Well, it's not quite that simple. But because of a quirk of how some drugs are priced, a tablet that's twice as strong as another may not be twice the price. In fact, it might be about the same price. So, sometimes, cutting a higher strength pill in half can get you two doses for about the price of one. With a little manual labor -- just snapping down the lid of a pill cutter with your finger -- pill splitting can save quite a lot of money.
Medicine is rigorously tested for safety and effectiveness before becoming available to the consumer. In the U.S., the FDA makes sure this happens. Once on the market, the FDA, along with the makers of the drug, continue to monitor the medicine for any unforeseen problems. Should an issue develop, or the safety of a medication come into question, a recall may be initiated.
Pill splitting is a cost-saving solution so effective and so simple that many people -- not to mention health care systems and HMOs -- have embraced it.
But pill splitting is not right for every person, or every pill. "Sometimes, it makes a lot of financial sense to split pills," says Kevin Schulman, MD, Professor of Medicine and business administration at the Duke University Medical Center in Durham, N.C. "But if you try to split the wrong sort of medications, that could be potentially dangerous."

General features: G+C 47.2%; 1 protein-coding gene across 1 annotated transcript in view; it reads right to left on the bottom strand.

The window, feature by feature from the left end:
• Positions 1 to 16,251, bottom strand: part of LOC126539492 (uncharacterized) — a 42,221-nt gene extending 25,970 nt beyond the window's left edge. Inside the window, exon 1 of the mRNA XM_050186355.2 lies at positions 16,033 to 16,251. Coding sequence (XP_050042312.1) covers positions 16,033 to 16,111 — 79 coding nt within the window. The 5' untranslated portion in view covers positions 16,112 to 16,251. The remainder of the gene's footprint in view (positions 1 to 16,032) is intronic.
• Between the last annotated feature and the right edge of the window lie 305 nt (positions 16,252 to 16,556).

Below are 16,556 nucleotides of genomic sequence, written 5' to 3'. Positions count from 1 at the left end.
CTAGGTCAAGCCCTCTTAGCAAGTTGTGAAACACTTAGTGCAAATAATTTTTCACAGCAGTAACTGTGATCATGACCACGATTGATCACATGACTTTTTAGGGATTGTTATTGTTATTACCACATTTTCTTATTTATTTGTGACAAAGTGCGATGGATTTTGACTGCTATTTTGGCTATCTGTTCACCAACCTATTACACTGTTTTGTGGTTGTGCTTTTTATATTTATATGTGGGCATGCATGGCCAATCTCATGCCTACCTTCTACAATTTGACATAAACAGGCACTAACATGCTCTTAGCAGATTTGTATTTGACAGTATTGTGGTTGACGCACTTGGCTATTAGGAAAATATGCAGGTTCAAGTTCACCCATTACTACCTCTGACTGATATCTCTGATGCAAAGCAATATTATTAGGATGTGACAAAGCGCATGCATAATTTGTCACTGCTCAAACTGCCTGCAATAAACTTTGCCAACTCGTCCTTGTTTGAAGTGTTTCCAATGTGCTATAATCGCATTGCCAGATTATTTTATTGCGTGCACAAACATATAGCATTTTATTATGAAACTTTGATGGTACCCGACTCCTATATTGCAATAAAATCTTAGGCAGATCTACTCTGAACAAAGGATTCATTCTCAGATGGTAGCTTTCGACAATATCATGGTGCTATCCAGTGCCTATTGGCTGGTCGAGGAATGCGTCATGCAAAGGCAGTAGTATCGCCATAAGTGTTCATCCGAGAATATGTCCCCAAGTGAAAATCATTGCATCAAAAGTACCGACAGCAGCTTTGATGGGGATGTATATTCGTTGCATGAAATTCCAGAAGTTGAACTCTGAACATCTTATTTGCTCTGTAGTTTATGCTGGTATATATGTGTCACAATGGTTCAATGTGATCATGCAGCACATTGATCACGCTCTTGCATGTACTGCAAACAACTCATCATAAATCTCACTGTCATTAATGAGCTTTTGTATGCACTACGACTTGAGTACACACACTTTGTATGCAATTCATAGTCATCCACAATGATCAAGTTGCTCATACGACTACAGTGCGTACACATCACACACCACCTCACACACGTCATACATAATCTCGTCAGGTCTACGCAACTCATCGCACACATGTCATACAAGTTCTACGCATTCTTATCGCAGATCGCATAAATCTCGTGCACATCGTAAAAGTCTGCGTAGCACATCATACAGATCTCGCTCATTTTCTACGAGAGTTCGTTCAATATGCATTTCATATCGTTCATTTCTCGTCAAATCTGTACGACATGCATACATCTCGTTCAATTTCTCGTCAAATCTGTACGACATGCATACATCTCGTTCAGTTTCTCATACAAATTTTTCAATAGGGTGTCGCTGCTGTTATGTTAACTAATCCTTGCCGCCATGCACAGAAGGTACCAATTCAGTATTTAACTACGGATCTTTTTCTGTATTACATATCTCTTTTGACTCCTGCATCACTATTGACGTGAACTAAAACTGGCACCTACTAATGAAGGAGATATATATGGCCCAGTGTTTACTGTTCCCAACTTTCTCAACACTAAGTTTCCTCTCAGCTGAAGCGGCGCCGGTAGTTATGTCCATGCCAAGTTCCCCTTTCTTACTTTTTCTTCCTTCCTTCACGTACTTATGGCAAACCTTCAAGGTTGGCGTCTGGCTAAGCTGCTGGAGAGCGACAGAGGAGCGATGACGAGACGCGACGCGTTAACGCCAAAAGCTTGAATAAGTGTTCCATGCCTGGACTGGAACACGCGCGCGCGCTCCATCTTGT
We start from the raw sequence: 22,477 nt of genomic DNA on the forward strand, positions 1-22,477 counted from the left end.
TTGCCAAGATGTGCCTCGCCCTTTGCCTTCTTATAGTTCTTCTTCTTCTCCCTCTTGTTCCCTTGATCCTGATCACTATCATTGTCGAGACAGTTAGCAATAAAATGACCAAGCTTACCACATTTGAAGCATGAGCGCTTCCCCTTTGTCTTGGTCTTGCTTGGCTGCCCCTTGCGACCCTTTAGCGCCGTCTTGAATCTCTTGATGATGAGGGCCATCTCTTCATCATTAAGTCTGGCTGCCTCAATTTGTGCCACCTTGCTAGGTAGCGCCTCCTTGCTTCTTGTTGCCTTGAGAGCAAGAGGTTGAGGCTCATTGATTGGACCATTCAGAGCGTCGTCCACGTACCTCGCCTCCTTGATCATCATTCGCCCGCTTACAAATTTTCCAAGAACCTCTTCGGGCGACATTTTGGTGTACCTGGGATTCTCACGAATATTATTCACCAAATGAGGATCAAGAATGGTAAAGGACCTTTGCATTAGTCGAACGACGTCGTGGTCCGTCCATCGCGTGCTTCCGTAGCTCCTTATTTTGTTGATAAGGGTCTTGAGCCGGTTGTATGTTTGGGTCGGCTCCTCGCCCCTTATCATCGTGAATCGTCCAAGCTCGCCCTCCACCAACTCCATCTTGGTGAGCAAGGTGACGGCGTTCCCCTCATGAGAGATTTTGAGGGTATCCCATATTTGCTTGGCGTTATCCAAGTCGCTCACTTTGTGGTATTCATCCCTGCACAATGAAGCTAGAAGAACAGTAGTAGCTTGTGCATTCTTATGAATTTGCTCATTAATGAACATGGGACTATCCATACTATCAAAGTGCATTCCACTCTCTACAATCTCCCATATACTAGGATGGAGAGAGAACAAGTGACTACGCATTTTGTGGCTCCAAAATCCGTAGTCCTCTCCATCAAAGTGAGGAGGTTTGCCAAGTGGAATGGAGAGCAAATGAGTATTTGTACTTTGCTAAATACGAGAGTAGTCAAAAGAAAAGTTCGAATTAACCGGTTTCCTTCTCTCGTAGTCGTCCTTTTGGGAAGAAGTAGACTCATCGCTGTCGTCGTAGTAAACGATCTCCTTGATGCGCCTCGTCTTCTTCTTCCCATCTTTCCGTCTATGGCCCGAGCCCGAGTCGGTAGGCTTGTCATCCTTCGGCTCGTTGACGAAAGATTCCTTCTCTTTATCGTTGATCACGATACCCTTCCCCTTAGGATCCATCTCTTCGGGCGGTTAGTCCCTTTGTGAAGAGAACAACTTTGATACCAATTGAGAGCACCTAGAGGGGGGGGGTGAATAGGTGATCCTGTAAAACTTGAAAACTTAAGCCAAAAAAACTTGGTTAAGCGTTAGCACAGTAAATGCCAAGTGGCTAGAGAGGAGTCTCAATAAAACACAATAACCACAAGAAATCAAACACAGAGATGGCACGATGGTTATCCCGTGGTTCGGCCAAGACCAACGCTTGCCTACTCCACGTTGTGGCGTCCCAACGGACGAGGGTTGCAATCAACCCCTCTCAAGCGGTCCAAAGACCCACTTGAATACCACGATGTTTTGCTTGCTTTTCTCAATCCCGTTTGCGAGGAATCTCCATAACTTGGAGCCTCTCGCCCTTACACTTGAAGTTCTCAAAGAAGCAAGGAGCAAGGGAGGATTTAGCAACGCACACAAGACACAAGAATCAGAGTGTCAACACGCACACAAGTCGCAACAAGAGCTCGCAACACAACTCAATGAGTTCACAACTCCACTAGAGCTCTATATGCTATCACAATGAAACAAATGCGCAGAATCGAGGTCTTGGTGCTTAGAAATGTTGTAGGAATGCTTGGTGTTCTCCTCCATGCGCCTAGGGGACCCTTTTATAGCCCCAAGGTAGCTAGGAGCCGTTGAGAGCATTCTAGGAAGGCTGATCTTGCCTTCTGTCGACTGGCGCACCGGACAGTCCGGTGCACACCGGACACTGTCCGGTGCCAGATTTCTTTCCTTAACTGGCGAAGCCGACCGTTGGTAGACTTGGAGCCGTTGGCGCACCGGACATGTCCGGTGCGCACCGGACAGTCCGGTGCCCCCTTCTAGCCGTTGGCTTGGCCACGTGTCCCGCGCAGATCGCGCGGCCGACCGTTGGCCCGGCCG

So here's the lowdown: when pill splitting makes sense and when it doesn't.
Why Cutting Pills Cuts Costs
First, you might want an answer to the obvious question: how could this be? Why would a drug that's twice as powerful as another cost the same? It's a marketing strategy sometimes used by pharmaceutical companies called "flat pricing." Regardless of potency, the price of a specific pill is more or less equal.
Part of the reasoning is that it protects patients from price jumps if they start to need a higher dose of a medicine. Suddenly doubling the price of a drug they've been using for years might cause them to stop taking it. It also might be seen as financially punishing a person for getting sicker, says Schulman.
It also has to do with production expenses. The cost difference in manufacturing a 10-milligram pill and a 20-milligram pill is less than you might think.
"With some drugs, the biggest cost is not the active ingredient, but making the pill itself," says Rich Sagall, president and co-founder of NeedyMeds, a Philadelphia nonprofit that provides information about financial assistance for drugs. "And that cost is pretty much the same no matter how much of the active ingredient is used."
While it was probably not the intention of pharmaceutical companies when they devised this pricing system, it's ideal for the practice of pill splitting.